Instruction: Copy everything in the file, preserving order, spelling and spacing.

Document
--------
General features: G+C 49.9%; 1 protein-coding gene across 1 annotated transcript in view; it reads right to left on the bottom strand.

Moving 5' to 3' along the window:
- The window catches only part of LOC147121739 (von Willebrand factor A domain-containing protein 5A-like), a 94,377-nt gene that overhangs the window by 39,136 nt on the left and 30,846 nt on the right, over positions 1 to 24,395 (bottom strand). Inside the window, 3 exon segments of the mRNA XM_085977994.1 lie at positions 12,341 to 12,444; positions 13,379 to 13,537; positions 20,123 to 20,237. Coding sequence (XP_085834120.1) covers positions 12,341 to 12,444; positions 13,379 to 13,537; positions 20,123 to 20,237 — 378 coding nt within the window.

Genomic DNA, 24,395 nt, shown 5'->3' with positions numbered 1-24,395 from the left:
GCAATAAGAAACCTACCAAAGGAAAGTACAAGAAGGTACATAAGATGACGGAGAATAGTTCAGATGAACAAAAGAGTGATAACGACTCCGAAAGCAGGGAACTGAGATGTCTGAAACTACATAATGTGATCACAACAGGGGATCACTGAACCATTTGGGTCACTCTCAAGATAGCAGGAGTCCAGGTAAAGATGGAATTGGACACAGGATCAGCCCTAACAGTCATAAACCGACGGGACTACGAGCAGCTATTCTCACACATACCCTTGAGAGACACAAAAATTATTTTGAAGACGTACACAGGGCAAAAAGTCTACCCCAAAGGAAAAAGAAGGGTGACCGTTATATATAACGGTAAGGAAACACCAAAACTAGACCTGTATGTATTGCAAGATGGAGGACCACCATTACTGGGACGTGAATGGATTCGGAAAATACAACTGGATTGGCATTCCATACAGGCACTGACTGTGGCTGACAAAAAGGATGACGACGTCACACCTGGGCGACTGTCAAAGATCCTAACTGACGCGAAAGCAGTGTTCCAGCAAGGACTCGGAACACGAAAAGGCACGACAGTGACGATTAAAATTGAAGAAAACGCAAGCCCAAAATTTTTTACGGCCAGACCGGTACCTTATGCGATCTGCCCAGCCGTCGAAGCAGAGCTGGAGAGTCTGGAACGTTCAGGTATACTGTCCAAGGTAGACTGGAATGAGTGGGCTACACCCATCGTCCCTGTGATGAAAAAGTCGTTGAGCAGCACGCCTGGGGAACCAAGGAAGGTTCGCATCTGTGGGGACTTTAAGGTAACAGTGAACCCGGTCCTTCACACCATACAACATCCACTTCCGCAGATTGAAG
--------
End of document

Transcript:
General features: G+C 49.9%; 1 protein-coding gene across 1 annotated transcript in view; it reads right to left on the bottom strand.

Moving 5' to 3' along the window:
- The window catches only part of LOC147121739 (von Willebrand factor A domain-containing protein 5A-like), a 94,377-nt gene that overhangs the window by 39,136 nt on the left and 30,846 nt on the right, over positions 1 to 24,395 (bottom strand). Inside the window, 3 exon segments of the mRNA XM_085977994.1 lie at positions 12,341 to 12,444; positions 13,379 to 13,537; positions 20,123 to 20,237. Coding sequence (XP_085834120.1) covers positions 12,341 to 12,444; positions 13,379 to 13,537; positions 20,123 to 20,237 — 378 coding nt within the window.

Genomic DNA, 24,395 nt, shown 5'->3' with positions numbered 1-24,395 from the left:
GCAATAAGAAACCTACCAAAGGAAAGTACAAGAAGGTACATAAGATGACGGAGAATAGTTCAGATGAACAAAAGAGTGATAACGACTCCGAAAGCAGGGAACTGAGATGTCTGAAACTACATAATGTGATCACAACAGGGGATCACTGAACCATTTGGGTCACTCTCAAGATAGCAGGAGTCCAGGTAAAGATGGAATTGGACACAGGATCAGCCCTAACAGTCATAAACCGACGGGACTACGAGCAGCTATTCTCACACATACCCTTGAGAGACACAAAAATTATTTTGAAGACGTACACAGGGCAAAAAGTCTACCCCAAAGGAAAAAGAAGGGTGACCGTTATATATAACGGTAAGGAAACACCAAAACTAGACCTGTATGTATTGCAAGATGGAGGACCACCATTACTGGGACGTGAATGGATTCGGAAAATACAACTGGATTGGCATTCCATACAGGCACTGACTGTGGCTGACAAAAAGGATGACGACGTCACACCTGGGCGACTGTCAAAGATCCTAACTGACGCGAAAGCAGTGTTCCAGCAAGGACTCGGAACACGAAAAGGCACGACAGTGACGATTAAAATTGAAGAAAACGCAAGCCCAAAATTTTTTACGGCCAGACCGGTACCTTATGCGATCTGCCCAGCCGTCGAAGCAGAGCTGGAGAGTCTGGAACGTTCAGGTATACTGTCCAAGGTAGACTGGAATGAGTGGGCTACACCCATCGTCCCTGTGATGAAAAAGTCGTTGAGCAGCACGCCTGGGGAACCAAGGAAGGTTCGCATCTGTGGGGACTTTAAGGTAACAGTGAACCCGGTCCTTCACACCATACAACATCCACTTCCGCAGATTGAAG